Squire Worthington's animal graveyard

John Worthington, the late 19th century squire of Glynymel was a renowned sportsman who owned horses, otter hounds and gun dogs. The ‘sport’ he indulged in doesn’t bear reading about today: otters for instance were chased up and down the Gwaun and torn apart by hounds; cubs were dug out of the holts and thrown to the dogs too. It was justified on the basis that otters took the fish the squire liked to catch. Foxes and game birds were equally at risk on his land.

Nevertheless he had a deep sentimental attachment to his own animals. Halfway along Glynymel Road a marble tablet set into a large stone bears the legend:

STOP STRANGER, STOP AND SHED A TEAR,                                                                                      FOR FRANTIC THE HOUND LIES BURIED HERE.

In the private grounds of Glynymel House are several other memorials. One commemorates another dog, Lucy:

WHAT BECK’NING FINGER IN GLYNAMEL’S SHADE                                                                          DIRECTS MY STEPS TO YONDER SILENT GLADE?                                                                          THERE WHERE THE WILLOW LAYS HIS DROOPING HEAD                                                                    A MODEST STONE PROCLAIMS IT LUCY’S BED.                                                                                    OF ALL THE DOGS A SPORTMAN E’RE POSSEST                                                                            LUCY MY NOBLE SETTER, WAS THE BEST.                                                                                              FAIN WOULD I WEEP AND ON THY MEMORY DWELL                                                                       BUT ALL LIKE THESE MUST SLEEP SO FARE THEE WELL.

(Glynamel was the original spelling, devised by Richard Fenton, for the estate.)

The same, or a different, Lucy is memorialized nearby with a Latin inscription that involves some wordplay on the name’s derivation from the Latin word lucius for light.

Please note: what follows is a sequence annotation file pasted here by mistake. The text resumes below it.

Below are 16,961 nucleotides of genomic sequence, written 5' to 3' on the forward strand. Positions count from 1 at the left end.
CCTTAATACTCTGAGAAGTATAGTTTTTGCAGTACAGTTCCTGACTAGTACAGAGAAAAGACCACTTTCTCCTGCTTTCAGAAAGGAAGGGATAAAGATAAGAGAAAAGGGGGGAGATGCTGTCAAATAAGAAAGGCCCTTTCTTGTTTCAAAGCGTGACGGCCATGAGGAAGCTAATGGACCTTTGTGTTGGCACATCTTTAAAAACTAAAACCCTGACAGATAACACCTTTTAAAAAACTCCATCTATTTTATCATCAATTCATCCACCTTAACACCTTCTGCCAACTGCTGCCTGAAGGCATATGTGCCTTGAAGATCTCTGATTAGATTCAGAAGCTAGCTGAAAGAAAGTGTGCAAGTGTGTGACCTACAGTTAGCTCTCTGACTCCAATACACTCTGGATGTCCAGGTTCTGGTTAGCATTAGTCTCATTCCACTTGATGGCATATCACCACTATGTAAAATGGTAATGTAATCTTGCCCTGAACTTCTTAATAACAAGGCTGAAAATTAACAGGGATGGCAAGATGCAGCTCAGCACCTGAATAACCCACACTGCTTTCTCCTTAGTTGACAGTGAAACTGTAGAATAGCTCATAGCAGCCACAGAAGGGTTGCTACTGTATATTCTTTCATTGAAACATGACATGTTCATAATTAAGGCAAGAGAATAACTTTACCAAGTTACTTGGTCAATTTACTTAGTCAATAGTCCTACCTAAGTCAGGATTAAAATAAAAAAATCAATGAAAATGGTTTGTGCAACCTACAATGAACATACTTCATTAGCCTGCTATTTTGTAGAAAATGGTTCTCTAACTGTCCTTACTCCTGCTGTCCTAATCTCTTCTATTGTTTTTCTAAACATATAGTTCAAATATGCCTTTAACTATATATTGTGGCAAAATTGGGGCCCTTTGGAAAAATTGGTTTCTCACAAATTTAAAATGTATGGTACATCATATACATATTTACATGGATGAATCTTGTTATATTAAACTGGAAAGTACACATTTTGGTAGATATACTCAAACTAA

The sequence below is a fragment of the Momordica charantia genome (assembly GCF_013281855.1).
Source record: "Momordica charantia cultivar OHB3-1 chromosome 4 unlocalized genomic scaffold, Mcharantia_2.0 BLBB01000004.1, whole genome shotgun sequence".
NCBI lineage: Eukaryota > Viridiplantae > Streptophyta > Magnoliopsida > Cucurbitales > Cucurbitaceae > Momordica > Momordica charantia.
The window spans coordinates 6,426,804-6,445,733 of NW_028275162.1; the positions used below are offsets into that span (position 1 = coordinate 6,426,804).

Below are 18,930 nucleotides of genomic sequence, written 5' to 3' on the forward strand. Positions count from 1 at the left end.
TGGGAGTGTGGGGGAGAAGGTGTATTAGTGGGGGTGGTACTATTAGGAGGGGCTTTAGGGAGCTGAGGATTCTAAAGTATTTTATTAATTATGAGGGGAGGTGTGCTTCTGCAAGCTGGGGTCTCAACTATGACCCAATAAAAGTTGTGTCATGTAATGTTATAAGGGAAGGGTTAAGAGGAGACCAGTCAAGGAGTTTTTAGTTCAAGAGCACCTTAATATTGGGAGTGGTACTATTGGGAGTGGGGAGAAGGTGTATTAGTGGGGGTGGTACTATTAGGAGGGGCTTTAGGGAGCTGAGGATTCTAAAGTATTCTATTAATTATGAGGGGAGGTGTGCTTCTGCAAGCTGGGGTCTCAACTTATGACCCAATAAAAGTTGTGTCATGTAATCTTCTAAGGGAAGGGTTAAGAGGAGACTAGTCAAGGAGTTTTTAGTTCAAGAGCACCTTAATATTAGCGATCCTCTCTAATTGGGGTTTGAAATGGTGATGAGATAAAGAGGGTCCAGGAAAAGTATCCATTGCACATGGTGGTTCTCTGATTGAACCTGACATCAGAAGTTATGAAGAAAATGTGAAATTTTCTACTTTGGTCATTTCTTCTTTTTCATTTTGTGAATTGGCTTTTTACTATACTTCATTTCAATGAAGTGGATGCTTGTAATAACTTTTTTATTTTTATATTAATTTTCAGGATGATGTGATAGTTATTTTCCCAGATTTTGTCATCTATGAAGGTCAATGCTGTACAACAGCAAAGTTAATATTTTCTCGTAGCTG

QUIS VENATOR? QUID AGAS SINE LUCE DIEI?                                                                        MORTUA SUB VIVO COESI ITE LUCE JACET                                                                                        SISTE PRECOR, LACRYMAS SI LUCE HODIERNA                                                                          CRASTINA FULGEBIT NON SINE LUCE DIES.

Elsewhere a mossy boulder bears the inscription

HERE LIES                                                                                                                                                CARDIGAN                                                                                                                                                      THOU LORD SHALT SAVE                                                                                                                                BOTH MAN AND BEAST                                                                                                                            (The quotation is from Psalm 36)

Squire Worthington evidently had a sense of humour and this is confirmed by a mysterious pillar stone on the river bank. An inscription engraved upon it reads:                                                                                                                                                                                                                 FORASS ESTO RUBON

Obviously, I made a bee-line for my Latin dictionary when I first saw this but no amount of perusal came up with a translation. It was the redoubtable Roy Lewis who provided me with the solution: try rearranging the breaks in the letter sequence he suggested. Well, I did feel an ass – just as the old squire intended!

(John Worthington died in 1906 and lies buried in Manorowen Churchyard)

Glyn y Mel Road

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